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Lead stolen from town hall

PUBLISHED: 10:05 04 July 2008 | UPDATED: 11:21 03 July 2010

DARING thieves stole more than two tonnes of lead from Yarmouth Town Hall on a busy Saturday - and from under the noses of security guards.

The lead, worth up to £2000, had been stripped off the roof as part of a £2m restoration of the listed landmark building, and was being stored in the site compound of Lowestoft contractors MS Oakes.

DARING thieves stole more than two tonnes of lead from Yarmouth Town Hall on a busy Saturday - and from under the noses of security guards.

The lead, worth up to £2000, had been stripped off the roof as part of a £2m restoration of the listed landmark building, and was being stored in the site compound of Lowestoft contractors MS Oakes.

It is thought the well-organised gang probably donned builders' hard hats and reflective jackets so as not to arouse the suspicion of passers-by on the busy quayside.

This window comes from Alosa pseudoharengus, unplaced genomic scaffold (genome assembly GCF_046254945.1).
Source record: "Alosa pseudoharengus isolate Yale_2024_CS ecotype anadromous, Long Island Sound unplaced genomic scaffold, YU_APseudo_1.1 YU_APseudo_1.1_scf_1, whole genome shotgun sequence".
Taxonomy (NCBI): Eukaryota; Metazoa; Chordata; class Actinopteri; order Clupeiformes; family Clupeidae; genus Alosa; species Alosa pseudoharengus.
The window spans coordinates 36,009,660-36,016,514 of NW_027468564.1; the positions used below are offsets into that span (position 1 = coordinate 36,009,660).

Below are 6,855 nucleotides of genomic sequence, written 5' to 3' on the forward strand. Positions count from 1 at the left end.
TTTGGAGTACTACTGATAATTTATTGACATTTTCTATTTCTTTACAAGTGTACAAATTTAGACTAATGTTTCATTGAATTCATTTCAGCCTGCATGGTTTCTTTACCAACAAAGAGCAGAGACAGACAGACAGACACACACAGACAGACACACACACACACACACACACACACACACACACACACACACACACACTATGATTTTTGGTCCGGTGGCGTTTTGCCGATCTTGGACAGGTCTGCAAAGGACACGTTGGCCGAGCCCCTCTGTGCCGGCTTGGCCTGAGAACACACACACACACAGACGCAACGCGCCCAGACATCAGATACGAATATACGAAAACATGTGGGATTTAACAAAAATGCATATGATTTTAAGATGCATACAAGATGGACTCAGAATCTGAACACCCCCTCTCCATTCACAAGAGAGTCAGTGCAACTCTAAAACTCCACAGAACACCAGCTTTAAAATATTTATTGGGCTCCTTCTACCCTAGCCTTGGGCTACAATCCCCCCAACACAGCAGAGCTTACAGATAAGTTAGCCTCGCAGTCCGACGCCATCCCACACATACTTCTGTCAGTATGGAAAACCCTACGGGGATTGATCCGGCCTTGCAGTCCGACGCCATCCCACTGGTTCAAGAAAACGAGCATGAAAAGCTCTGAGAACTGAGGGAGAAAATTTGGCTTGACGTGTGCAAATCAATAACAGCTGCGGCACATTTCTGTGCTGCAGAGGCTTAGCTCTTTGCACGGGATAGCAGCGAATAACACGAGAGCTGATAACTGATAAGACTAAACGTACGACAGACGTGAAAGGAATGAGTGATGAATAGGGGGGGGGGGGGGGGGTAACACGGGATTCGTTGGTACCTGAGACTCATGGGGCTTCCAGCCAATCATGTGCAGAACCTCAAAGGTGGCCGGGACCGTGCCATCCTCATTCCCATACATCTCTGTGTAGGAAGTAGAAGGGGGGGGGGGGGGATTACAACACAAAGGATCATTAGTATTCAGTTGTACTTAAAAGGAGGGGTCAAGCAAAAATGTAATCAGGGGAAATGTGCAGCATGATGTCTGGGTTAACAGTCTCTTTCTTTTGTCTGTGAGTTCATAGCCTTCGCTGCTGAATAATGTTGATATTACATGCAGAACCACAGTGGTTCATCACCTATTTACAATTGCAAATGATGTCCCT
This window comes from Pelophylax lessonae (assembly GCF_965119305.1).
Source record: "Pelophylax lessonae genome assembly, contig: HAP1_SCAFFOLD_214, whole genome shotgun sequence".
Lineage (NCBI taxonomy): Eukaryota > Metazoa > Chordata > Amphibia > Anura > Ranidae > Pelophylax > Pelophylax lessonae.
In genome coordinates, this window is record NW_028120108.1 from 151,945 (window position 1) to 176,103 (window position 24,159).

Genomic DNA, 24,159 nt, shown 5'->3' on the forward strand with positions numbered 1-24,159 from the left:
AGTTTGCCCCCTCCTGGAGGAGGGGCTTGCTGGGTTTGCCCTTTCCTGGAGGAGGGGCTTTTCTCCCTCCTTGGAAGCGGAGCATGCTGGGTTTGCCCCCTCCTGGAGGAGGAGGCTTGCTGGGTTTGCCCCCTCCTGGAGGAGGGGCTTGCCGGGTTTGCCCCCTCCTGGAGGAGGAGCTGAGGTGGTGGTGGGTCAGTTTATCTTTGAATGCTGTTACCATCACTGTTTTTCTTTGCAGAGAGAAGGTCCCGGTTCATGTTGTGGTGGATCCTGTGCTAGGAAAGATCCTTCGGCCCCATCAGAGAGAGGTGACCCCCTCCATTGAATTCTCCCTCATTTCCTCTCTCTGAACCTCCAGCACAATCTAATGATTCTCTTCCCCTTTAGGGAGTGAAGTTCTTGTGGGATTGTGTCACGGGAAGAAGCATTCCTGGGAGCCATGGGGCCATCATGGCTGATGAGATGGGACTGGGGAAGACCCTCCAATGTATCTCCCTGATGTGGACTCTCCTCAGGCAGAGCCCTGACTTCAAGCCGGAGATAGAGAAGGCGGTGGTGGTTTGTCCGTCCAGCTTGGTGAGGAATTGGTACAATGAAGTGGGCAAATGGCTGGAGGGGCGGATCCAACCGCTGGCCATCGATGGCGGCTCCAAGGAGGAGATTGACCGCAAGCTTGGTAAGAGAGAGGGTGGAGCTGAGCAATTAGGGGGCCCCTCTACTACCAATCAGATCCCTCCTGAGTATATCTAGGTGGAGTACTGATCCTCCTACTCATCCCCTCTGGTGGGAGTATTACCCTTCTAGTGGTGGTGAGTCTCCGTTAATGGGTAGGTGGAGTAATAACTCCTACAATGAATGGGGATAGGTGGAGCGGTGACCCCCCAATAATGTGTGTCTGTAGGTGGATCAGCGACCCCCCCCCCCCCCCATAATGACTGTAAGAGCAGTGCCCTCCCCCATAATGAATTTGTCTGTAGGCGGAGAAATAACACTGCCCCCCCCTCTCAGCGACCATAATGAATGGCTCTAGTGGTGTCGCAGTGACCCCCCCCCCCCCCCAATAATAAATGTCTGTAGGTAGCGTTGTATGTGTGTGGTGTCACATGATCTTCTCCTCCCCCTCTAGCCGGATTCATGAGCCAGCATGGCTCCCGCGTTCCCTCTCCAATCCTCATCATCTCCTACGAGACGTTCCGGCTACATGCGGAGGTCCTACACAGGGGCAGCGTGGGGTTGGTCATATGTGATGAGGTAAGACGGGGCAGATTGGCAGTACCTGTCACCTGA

Site manager Jeff Parslow said a security man who came on duty at 8pm on Saturday, June 21 noticed a fence had been lifted and it was later found that the salvage lead, which was to have been taken away and sold, was missing.

He said: “We think the most likely time for the theft was between 2pm and 8pm. It would appear the thieves had timed their action by observing the movements of the security guard who makes a tour round the site of the town hall every hour.”

Police were working on the theory that a number of people were involved, quickly loading the lead into a waiting van.

A number of other items, including electrical equipment and wheelbarrows, were taken in the raid.

Police, who are checking CCTV cameras for evidence, are appealing for witnesses who might have seen suspicious activity between 2pm on Saturday, June 21 and 7am on Monday, June 23 when it was noticed the lead was missing.

Contact PC Ross Jones at Yarmouth Police Station on 0845 4564567 or call Crimestoppers anonymously on 0800 555111.

Meanwhile, as part of the on-going restoration programme, the parts of the Town Hall clock, together weighing about one tonne, were yesterday winched to the ground under the careful supervision of Norwich clock repairer Simon Michlmayr.

Swiss-trained Mr Nichlmayr will be carrying out the eight to 10-week job of cleaning and repairing the clock in his Silver Road workshop.

The work, costing £19,000, will also include the fitting of an automatic winding mechanism for the first time.

He said: “A plate on the clock shows that it had its last major overhaul in 1931.”

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